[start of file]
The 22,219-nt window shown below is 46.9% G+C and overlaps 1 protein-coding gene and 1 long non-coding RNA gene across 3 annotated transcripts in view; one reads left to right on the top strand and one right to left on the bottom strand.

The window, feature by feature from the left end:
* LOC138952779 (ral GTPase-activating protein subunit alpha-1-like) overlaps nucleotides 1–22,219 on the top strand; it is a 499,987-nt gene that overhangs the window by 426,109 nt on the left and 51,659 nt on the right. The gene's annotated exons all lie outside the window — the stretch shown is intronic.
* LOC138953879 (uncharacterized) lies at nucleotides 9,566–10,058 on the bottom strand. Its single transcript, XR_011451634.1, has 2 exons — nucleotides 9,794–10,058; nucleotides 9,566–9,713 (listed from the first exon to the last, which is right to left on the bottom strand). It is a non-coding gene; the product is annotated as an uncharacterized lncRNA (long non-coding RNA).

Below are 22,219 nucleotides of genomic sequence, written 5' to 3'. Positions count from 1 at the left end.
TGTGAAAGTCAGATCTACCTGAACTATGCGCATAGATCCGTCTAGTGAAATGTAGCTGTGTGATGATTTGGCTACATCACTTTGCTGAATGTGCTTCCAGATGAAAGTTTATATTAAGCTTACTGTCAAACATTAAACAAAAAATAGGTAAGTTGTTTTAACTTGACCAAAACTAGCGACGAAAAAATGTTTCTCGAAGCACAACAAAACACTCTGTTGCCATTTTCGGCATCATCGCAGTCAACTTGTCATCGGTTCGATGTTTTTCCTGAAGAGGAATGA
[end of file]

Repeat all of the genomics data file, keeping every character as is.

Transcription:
The 22,219-nt window shown below is 46.9% G+C and overlaps 1 protein-coding gene and 1 long non-coding RNA gene across 3 annotated transcripts in view; one reads left to right on the top strand and one right to left on the bottom strand.

The window, feature by feature from the left end:
* LOC138952779 (ral GTPase-activating protein subunit alpha-1-like) overlaps nucleotides 1–22,219 on the top strand; it is a 499,987-nt gene that overhangs the window by 426,109 nt on the left and 51,659 nt on the right. The gene's annotated exons all lie outside the window — the stretch shown is intronic.
* LOC138953879 (uncharacterized) lies at nucleotides 9,566–10,058 on the bottom strand. Its single transcript, XR_011451634.1, has 2 exons — nucleotides 9,794–10,058; nucleotides 9,566–9,713 (listed from the first exon to the last, which is right to left on the bottom strand). It is a non-coding gene; the product is annotated as an uncharacterized lncRNA (long non-coding RNA).

Below are 22,219 nucleotides of genomic sequence, written 5' to 3'. Positions count from 1 at the left end.
TGTGAAAGTCAGATCTACCTGAACTATGCGCATAGATCCGTCTAGTGAAATGTAGCTGTGTGATGATTTGGCTACATCACTTTGCTGAATGTGCTTCCAGATGAAAGTTTATATTAAGCTTACTGTCAAACATTAAACAAAAAATAGGTAAGTTGTTTTAACTTGACCAAAACTAGCGACGAAAAAATGTTTCTCGAAGCACAACAAAACACTCTGTTGCCATTTTCGGCATCATCGCAGTCAACTTGTCATCGGTTCGATGTTTTTCCTGAAGAGGAATGA